If Google+ has managed to f*ck up a lot of your photos already, you can click the "Learn more" link, to remove the "Enhancements" on whole albums, here is the help dialog on how to do that:

Snap, crackle and pop!
...and that's it for this blog-entry ^^

For automated webcrawlers (please ignore if you are human):
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blogspot blogger google+ Auto enhancing photos suck Donkey Kong's hairy nuts :)

19. november 2013

The Mermaid

In mid July, I went to Hvaler to shoot and stumbled over a genuine mermaid, resting on the rocks.

Seriously....! Look!

Model: Lene W
Canon 5d mk III
Canon 24-105 F4 L
Circular polarizer

Kidding aside; I went to Hvaler with Lene W, to have a mermaid-themed shoot, as she had a 32 pound(!) mermaid-tail in her possession. I got to know her trough our workshops at studio B-17 earlier in the summer. This shoot, was a fun-shoot we did outside of the workshops.

Hvaler is a good drive from Oslo, but time was good, as I wanted to shoot at around sunset and in the summer, the sunset is very late in the evenings. I knew the lower light-levels would help me get some moody blurring of the moving water around the model.

The weather was "ok"; Overcast, a little windy, but not particularly cold. The water was also warm enough, so I was able to wade out and shoot quite comfortably, while being up to my thighs in sea-water.

- Naturally I was pretty paranoid about my equipment, moving slowly and taking great care not to slip and fall.

Model: Lene W
Canon 5d mk III
Canon 24-105 F4 L
Circular polarizer
I found out that my speed-lights were greatly underpowered in these conditions too; I planned the shoot like I would shoot my typical land/sea-scape photos, meaning that I used a small aperture (f16) low ISO (50-100), a polarizing filter (which takes away 2 stops alone) and a remote trigger for the camera.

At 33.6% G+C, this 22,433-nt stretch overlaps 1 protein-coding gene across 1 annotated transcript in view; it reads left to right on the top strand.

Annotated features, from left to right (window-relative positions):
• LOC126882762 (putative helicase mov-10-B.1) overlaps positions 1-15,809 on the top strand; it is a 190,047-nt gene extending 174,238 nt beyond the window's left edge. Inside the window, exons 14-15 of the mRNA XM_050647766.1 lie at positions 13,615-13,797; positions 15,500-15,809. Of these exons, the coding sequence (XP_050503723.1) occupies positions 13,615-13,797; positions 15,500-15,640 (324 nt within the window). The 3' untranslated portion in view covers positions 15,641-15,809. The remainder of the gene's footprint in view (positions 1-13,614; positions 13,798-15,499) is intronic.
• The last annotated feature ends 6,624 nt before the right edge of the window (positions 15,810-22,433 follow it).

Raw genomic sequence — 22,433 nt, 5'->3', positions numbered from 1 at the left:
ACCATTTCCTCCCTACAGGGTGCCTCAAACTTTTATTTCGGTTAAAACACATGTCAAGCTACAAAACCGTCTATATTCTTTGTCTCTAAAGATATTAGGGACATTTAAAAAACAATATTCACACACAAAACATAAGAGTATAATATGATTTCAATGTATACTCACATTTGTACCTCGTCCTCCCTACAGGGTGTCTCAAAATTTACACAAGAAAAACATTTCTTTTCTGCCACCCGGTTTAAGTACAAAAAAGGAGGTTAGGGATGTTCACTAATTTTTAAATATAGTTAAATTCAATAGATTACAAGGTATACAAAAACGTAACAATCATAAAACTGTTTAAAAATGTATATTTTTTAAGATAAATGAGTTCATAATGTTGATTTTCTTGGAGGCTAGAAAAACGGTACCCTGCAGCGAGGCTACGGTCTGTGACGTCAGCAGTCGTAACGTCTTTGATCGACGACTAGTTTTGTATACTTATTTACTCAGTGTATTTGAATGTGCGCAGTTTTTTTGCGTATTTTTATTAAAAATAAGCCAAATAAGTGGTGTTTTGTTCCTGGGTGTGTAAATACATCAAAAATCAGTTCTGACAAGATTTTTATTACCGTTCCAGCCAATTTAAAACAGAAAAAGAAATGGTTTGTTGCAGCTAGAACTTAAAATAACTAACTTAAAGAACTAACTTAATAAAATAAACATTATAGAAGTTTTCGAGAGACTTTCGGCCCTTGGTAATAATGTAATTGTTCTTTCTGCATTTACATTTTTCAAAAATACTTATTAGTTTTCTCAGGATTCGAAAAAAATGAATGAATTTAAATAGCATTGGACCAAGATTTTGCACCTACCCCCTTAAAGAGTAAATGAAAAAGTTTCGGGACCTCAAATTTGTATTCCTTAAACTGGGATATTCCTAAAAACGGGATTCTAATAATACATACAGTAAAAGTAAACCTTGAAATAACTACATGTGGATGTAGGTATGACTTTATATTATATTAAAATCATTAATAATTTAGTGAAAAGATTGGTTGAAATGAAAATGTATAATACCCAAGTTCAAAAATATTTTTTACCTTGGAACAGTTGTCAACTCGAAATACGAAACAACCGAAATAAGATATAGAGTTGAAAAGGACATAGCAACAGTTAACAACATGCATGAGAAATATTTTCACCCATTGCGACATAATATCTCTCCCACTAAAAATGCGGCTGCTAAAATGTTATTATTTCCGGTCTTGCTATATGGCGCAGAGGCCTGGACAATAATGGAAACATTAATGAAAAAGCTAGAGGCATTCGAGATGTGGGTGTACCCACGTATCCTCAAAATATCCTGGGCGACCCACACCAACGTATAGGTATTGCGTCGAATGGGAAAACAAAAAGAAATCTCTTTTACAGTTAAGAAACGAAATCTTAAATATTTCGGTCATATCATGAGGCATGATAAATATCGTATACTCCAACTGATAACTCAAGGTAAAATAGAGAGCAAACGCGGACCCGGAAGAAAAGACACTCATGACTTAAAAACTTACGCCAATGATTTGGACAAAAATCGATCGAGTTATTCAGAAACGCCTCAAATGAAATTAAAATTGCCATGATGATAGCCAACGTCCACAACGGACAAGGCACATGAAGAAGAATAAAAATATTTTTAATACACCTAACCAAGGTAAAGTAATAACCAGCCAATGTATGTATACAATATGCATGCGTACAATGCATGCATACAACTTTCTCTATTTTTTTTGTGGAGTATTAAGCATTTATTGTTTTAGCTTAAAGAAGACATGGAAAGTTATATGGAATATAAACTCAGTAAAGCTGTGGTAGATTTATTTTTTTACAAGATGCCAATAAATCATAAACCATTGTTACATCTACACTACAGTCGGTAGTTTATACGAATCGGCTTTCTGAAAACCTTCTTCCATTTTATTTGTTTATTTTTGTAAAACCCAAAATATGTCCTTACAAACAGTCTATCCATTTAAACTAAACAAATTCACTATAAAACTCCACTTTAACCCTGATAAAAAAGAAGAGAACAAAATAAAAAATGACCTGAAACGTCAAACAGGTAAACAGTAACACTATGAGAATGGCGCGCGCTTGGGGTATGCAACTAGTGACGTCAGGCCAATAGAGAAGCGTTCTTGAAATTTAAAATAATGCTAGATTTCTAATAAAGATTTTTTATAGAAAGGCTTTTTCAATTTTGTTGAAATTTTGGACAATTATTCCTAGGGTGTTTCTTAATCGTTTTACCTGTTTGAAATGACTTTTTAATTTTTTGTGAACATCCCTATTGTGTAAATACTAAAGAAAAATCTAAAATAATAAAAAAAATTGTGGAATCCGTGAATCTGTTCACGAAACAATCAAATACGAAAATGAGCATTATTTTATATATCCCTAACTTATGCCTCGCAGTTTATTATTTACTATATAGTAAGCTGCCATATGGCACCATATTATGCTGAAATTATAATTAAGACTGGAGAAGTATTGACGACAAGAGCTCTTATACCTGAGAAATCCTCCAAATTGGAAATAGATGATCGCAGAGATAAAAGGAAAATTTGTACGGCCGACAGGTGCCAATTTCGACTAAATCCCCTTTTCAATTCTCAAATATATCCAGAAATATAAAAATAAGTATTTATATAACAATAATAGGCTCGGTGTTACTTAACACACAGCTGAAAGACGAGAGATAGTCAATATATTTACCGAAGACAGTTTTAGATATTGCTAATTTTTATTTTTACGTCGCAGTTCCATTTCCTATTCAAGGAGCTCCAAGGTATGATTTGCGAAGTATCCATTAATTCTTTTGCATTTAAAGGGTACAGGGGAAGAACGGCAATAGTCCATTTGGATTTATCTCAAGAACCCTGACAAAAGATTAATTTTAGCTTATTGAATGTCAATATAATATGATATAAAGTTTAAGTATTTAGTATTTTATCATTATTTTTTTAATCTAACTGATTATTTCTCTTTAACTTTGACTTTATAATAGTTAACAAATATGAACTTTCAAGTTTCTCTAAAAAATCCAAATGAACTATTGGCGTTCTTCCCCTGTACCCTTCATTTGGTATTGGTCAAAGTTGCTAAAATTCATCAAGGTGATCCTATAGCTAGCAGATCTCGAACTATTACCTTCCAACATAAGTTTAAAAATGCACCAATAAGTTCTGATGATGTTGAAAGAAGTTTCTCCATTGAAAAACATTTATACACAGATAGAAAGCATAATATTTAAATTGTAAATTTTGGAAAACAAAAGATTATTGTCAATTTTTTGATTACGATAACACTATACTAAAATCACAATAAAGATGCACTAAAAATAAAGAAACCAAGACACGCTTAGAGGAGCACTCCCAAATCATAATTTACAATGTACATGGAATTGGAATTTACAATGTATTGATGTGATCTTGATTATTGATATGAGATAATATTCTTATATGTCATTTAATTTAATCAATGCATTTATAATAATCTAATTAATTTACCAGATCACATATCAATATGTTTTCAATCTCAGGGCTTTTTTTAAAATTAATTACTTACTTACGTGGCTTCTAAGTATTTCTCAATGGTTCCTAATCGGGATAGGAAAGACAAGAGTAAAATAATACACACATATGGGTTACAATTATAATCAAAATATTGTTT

The speed-lights were placed on dry land, a few meters away from the model, and was meant to accentuate her mostly from the side, simulating a low, under-the-clouds horizon-sun.

Alas though, the speed-lights, even on full setting, almost didn't make any impact on the shots at all. :)

Still, it was enough to create some shaping under the very diffused light in the general scene.

- I have since bought the Vagabond mini battery pack from Paul C Buff, which will enable me to use my Alien Bees on location instead, they would have been more than enough in a situation like this.

Model: Lene W
Canon 5d mk III
Canon 24-105 F4 L
Circular polarizer

This was a challenge for me as well as the model. The greatest challenge for the model, was that she had to keep totally still for 2-6 seconds, depending on the fading light. I really wanted the blurring from the moving water in the shots, without it, I think the shots would have had much less impact and mystique.

This may have been a bit difficult for the model though, so we didn't get all that many keepers in the end, unfortunately. No wonder, sitting almost naked on a small rock while the wind did it's magic, isn't exactly a comfortable situation.  ^^

However, the shots that were good technically, were also very nice overall imo.
So all in all, we ended up with a few good shots and some that were acceptable regarding technical quality.

Great experience, I would really like to experiment more, using this concept next summer.
- Finding a model, willing to freeze her butt off, can be a challenge though :)

In other news; I am currently looking for a new apartment in Oslo, planning to have a new place before Christmas. In that respect, studio-shoots will be halted until further notice, hopefully I will find a place which allow me to shoot at home, like I do now. (but you never know!).

Crossing fingers :)

Regards ^^

24. september 2013

Infrared - Shooting what you can't see part II, revelations

Since my last post in 2012, about infrared photography, Fotokemika has ceased to exist as a film and paper-producer, this means that EFKE AURA/Non AURA and a whole bunch of cool EFKE (and also ADOX) films has disappeared from the shelves.

The problem wasn't that they didn't sell films, but mostly from competition, price-pressure, raw-material prices and a dispute over land-areas where they had their factory.

This is very sad and leaves us with only one film as a real IR offer today, namely, the excellent Rollei 400 IR.


My previous shots, last year, like this one...

Rollei 400IR
Mamiya RZ 67 Pro II with Hoya R72 filter
EI 12, 9 minutes in HC-110 dilution B

...were great, but even these were actually pretty hard to print properly, as the shadows and mid-tones, soon got too black and the whites stayed too white. Extensive dodging and burning was required for a satisfying print.